After working on perception models at late-stage startup, I realized there are large parts of these models I didn't even touch and didn't know existed. These pieces were working well, so why touch them? Naturally, this means I'm missing out on education opportunities one could only get when implementing something from scratch. (That's partly why I want to join a younger startup today).
What to work on? I remembered there's something I could improve on my smiling bot:
- Its non-neural face detector is slow to the point it puts my manliness in jeopardy;
- The two-stage detection pipeline is not accurate enough.
So I took on a challenge to write a deep neural face detector without peeking at reference implementations without asking for help, and without any templates / codelabs / tutorials that would guide me through this process. And unlike in the previous iteration of the Smiling Bot project, "good enough" would not be an answer this time. The model must work well and it must work fast.
I've learned quite a bit about deep learning model debugging, about Tensorflow 2.0 and tensor operations (I'll write separate posts on those). And importantly, I've learned how long it takes to perform an undertaking like that (~2 work-weeks for me).
So while there's more to write, I'm just really really happy that I was finally able to train a model that actually works on the validation set. I know there's more work to do, and I'll fine tune it later, but here's how I feel right now:
Ok, this is an image from here that I couldn't help but run through the most recent iteration of my face detector :D
Please do not look at its code located here 🤫 It's not ready yet!
Why would it be faster?
The smiling/not smiling classifier in the Smiling Bot v1 already uses an AlexNet-based convolutional model.
However, fast single-stage detectors like SSD can perform both object classification and detection from the same feature map. There are two-stage detectors as well (e.g. YOLO) that don't add much tax to that.
YOLO paper (e.g. YOLO v3) are written in a refreshing, no-frills, no-bs, Reddit-commenter style science.
Check out the page 6 from the PDF. Look, I agree that the style is uncanny, but I sometimes would like to see exactly these insights from the authors of many papers I read.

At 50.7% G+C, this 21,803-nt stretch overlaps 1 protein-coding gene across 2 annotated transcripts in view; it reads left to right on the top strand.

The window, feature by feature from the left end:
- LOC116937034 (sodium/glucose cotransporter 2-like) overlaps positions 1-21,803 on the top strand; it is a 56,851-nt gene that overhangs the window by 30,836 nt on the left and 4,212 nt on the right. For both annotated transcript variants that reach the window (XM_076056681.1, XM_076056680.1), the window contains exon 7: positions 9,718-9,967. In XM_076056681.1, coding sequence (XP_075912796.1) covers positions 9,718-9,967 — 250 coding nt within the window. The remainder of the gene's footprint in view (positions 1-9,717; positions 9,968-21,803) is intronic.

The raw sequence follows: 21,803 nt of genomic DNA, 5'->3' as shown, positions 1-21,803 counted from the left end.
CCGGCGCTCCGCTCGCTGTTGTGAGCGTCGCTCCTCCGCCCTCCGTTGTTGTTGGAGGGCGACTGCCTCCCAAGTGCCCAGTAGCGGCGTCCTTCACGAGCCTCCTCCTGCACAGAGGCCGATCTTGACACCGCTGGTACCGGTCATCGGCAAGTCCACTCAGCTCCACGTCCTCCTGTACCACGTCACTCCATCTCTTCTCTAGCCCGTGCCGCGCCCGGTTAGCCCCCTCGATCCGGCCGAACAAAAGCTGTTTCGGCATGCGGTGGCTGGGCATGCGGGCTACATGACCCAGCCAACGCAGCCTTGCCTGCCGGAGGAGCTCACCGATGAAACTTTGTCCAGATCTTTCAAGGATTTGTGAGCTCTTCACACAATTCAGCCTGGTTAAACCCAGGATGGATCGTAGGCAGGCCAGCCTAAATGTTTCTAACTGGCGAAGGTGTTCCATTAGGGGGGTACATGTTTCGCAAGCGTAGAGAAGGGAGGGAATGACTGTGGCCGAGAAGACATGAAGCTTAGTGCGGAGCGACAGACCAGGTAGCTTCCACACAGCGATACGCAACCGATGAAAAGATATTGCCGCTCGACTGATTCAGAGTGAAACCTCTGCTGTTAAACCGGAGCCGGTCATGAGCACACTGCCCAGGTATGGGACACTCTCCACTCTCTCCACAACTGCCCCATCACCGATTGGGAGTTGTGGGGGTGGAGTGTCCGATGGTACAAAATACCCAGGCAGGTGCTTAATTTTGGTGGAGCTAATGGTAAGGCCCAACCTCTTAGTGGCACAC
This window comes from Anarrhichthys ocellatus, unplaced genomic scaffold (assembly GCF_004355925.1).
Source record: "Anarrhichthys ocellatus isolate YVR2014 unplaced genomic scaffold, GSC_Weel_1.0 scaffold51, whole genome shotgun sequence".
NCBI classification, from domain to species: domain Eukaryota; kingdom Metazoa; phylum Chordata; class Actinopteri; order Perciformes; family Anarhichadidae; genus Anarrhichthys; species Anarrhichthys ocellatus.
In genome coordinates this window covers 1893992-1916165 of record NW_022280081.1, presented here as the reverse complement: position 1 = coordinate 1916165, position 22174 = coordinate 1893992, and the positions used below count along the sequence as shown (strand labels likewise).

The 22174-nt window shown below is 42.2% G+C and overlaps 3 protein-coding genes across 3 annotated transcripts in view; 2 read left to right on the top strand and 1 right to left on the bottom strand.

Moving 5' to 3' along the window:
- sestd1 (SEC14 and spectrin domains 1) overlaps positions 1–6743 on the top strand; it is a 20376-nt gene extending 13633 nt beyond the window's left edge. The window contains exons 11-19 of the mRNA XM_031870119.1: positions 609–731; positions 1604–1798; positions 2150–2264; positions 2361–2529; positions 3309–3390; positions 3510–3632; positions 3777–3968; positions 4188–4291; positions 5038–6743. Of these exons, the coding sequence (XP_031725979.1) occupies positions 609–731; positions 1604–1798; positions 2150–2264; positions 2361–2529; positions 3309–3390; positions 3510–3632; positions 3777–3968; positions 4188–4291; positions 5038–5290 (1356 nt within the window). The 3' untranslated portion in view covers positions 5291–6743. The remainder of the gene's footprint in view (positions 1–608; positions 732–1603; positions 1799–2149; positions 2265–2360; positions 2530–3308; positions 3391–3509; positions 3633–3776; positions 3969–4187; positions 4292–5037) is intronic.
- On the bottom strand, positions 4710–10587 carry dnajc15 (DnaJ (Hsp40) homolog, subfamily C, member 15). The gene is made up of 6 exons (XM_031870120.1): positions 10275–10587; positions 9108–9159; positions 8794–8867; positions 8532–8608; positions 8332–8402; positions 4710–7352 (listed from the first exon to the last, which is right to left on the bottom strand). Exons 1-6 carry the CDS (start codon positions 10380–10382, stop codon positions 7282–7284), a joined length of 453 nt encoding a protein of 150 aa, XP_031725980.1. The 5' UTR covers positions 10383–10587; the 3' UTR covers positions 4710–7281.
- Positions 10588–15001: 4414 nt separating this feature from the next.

Thus I decided to build an SSD detecor with AlexNet backbone first, and then take it from there.
Why SSD and why bother with AlexNet?
This choice is a bit strange, especially AlexNet few people use. But it's not the final architecture. When building a very complex system from scratch, I try to build it one piece at a time, and move on to the next piece when the first piece is proven working.
I already have a dataset where I know AlexNet works well. Out of all detectors, SSD seems like it has fewest moving parts (except the Transformer-based detector released a month ago by Facebook, but I wanted something more proven). So here's how we change one thing at a time:
- Create a dataset with both detections and classifications. Prove AlexNet still works for the full-image classification.
- Attach SSD detection head to the AlexNet as described in [Gu et al, 2017] . Prove, essentially, that my dataset has enough training data to perform detections.
- Move the model onto the device. Prove that I can do detections on device.
- Use another model for the backbone...
- ...or use another model for the detector
- ...or use another loss function...
- ...or do something else cool.
but not all at once! This way, I can debug these "modules" one by one.
Once this "module" is ready, change other modules while constantly deploying on device.
Why would it be more accurate?
I think part of the issue with the original Smiling Bot's model is the small training dataset. I only have ~10,000 labeled images of smilinng / not smiling faces. Dataset of this size is nothing to write home about.